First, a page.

This is the next of a series of columns on how the law can impact your life. Each month we will focus on various aspects of the law relating to personal injuries, those that happen both on-the-job and otherwise, including mishaps which occur in driving vehicles, using products and receiving medical care. The column will also respond to legal questions relating to personal injury that are sent to us.
Healy Scanlon Law Firm is comprised of eight trial attorneys, two of whom are from Ireland. We are located downtown at 111 West Washington Street, Suite 1425, Chicago, Illinois 60602 (800-787-5431 or 312-324-0409). www.HealyLawFirm.com. The firm concentrates in the representation of injured victims of all types of accidents.
Readers are encouraged to call or write with questions concerning personal injury law.
JURY JUSTICE SYSTEM UNDER ATTACK BY BIG BUSINESSES
A preamble is required for context: "Populism isn't." A look behind the forces that are manipulating current discourse. Often big business funding and fomenting "populist" ire and doing so far their own interests. Often their interests are direct opposite of those of normal Americans.
TOO MANY FACTS The United States Supreme Court recently heard oral argument in the matter of Bruesewitz v. Wyeth, which is a case involving the family of a child who alleges that their six-month old daughter developed a seizure disorder and mental disability shortly after receiving a dose of Wyeth's DPT vaccine. The family alleged that the vaccine was defectively designed. The case was dismissed when the vaccine court (explain vaccine court) ruled that the family failed to prove the vaccine caused the seizures. However, the vaccine court process did not allow for discovery from the vaccine maker. In other words, the Bruesewitz were prohibited from obtaining many of the documents that may have helped them prove their case.
The Bruesewitz then filed a claim in State Court alleging that the vaccine was defectively designed. In State Court, the manufacturer would be required to comply with the document discovery that was restricted in vaccine court. The Bruesewitzes would then have to prove that the vaccine injured their daughter, a safer alternative existed and because of that the vaccine that Wyeth marketed was unnecessarily dangerous.
Wyeth then filed a motion claiming that the National Child Vaccine Injury Act of 1986 preempted all state law design defect cases for vaccine. Essentially arguing that the Federal Vaccine Act trumps any State law claim and the matter should once again be dismissed. It is believed that there are 5,000 other claims out there waiting to be pursued on behalf of families whose children were seriously and irreparably harmed by the vaccine. The Supreme Court took the case under advisement.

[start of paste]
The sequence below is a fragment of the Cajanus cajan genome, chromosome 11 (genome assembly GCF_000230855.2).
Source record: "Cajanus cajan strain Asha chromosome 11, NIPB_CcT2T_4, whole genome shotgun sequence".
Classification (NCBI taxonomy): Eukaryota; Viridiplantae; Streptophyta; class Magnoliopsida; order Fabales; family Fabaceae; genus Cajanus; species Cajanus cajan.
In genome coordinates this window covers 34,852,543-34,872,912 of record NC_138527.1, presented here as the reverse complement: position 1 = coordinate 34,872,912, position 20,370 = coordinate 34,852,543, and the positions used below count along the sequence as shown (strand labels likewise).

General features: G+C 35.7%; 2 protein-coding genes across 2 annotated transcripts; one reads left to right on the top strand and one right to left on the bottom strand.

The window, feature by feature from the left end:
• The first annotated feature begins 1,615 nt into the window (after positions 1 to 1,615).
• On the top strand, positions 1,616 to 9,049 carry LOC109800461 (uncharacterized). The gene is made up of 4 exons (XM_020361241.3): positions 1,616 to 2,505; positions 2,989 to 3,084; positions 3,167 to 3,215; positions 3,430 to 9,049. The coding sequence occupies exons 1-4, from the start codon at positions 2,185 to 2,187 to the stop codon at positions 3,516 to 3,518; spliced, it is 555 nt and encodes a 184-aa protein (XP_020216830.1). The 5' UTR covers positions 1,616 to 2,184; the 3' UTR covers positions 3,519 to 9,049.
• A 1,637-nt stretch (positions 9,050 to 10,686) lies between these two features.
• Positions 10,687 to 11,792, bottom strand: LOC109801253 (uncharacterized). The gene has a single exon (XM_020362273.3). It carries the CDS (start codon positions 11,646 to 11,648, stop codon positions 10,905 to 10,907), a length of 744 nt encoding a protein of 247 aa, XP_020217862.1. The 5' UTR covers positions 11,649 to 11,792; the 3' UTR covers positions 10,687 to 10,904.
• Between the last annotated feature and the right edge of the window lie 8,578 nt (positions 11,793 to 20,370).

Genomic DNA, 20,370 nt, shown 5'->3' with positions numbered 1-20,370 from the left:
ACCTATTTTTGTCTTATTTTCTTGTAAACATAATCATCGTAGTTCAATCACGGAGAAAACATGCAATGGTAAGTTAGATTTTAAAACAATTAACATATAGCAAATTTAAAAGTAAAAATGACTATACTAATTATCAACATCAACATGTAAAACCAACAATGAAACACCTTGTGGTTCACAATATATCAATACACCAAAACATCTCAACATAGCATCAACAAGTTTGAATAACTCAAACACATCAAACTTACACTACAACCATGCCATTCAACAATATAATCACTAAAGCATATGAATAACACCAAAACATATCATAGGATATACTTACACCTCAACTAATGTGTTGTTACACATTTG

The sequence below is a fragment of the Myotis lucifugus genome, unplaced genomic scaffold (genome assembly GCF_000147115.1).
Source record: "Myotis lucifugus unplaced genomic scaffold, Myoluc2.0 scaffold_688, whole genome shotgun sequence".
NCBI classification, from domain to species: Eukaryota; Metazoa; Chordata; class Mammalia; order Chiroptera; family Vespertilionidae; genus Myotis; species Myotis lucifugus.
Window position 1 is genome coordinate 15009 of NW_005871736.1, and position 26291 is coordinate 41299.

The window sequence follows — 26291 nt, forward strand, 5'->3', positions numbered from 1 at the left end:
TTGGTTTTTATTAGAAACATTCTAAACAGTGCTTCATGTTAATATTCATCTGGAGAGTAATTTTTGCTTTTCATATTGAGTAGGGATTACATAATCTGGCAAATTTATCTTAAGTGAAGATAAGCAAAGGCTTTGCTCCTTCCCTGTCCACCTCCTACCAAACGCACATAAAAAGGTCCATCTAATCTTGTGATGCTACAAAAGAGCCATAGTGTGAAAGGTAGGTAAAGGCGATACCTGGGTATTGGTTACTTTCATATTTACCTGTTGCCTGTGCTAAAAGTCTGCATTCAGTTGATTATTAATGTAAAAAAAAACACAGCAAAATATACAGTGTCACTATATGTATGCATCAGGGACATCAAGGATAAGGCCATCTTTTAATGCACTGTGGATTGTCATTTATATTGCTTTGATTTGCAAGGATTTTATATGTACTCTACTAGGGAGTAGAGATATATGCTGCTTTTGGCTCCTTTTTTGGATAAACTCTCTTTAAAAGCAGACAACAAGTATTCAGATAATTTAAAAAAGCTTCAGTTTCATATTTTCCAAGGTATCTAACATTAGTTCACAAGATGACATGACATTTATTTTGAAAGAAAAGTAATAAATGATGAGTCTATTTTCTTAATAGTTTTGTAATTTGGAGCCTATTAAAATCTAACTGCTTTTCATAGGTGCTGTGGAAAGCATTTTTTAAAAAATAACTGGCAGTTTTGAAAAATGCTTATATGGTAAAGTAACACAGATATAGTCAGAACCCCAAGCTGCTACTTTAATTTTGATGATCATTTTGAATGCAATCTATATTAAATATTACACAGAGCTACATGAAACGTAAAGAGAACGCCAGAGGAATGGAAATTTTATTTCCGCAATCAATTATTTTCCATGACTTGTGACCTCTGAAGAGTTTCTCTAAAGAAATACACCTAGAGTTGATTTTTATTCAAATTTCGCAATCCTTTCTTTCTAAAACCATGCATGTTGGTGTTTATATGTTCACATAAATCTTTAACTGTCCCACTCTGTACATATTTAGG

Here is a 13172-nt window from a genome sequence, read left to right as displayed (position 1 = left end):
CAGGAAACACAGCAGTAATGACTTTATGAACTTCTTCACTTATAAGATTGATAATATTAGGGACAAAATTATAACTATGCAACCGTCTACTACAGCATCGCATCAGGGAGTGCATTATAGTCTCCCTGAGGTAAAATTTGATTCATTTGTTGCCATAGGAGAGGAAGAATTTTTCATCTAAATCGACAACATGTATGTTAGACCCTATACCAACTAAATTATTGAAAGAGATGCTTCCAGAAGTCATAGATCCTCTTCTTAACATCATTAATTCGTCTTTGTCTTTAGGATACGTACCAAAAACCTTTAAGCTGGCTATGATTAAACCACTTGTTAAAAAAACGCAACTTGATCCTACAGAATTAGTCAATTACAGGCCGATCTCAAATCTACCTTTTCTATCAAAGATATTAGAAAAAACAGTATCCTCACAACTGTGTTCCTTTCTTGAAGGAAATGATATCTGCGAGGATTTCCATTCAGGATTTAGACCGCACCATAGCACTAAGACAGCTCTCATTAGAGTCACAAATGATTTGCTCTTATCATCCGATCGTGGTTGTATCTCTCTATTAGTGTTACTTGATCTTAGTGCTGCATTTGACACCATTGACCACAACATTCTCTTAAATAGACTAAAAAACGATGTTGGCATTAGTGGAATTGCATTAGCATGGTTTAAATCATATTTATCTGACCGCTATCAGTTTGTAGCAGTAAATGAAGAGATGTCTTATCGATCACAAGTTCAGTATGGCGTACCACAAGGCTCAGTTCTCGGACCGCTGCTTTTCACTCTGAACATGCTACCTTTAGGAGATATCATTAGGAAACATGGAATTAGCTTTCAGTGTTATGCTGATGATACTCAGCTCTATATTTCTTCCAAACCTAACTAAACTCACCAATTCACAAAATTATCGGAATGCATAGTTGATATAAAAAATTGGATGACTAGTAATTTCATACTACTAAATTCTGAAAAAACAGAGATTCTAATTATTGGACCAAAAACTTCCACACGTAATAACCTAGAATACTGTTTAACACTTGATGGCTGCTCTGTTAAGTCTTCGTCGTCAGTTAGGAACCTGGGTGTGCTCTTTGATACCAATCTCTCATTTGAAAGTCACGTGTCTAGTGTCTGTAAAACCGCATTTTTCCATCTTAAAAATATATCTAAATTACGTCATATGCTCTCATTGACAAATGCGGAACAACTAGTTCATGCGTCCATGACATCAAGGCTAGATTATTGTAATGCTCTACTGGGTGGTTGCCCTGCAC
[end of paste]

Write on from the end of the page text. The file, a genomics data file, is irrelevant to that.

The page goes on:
This is yet another example of big businesses looking to the government for protection from the ordinary citizen. It is ironic that this is happening at a time when there is a current "movement" for less government. Often these "movements" advertisements and media campaigns are titled the "Citizens for Smaller Government," "Citizens for Less Taxes" etc., etc., but funded by business groups through the local chamber of commerce. The concern from big businesses that pharmaceutical firms would be driven to stop making vaccines due to the expense of defending design defect cases. However, if the Vaccine Act preempts such lawsuits, then people who suffer serious, permanent and devastating injuries that are avoidable in normal practice would be prohibited from receiving fair compensation.
It is another in a series of cases filed by big business manufacturers attempting or requesting that the government protect them from jury decisions in State Court. It is ironic that in many incidences the same entities, organizations or people who are advocating smaller government are requesting that the government step in and protect them from their cases being heard by what is perceived to be a jury of their peers. In a further ironical NOT A WORD twist (hypocritical), there is further irony in that a recent Supreme Court decision has determined that corporations are in fact people and can participate in the election process by donating to campaigns.
In Citizens United v. Federal Election Commission, the Supreme Court ruled that political spending is a form of protected speech under the First Amendment, and the government may not keep corporations from spending money to support or denounce individual candidates in elections. The court overruled a previous decision that said in part that "the corrosive and distorting effects of immense aggregation of wealth that are accumulated with the help of corporation form and that have little or no correlation to the public's support for the corporations political ideas. Obviously, the amount of influence a corporation, foreign or otherwise, can have on upcoming elections is unbelievable. Can Joe Citizen compete with corporate advertising dollars? The answer is obvious.
It appears that big business would like to have their cake and eat it.
On a more local level, we have seen a similar tactics pursued in the attempt to unseat Thomas Kilbride following
medical malpractice in the case of Lebron v. Gottlieb Memorial Hospital.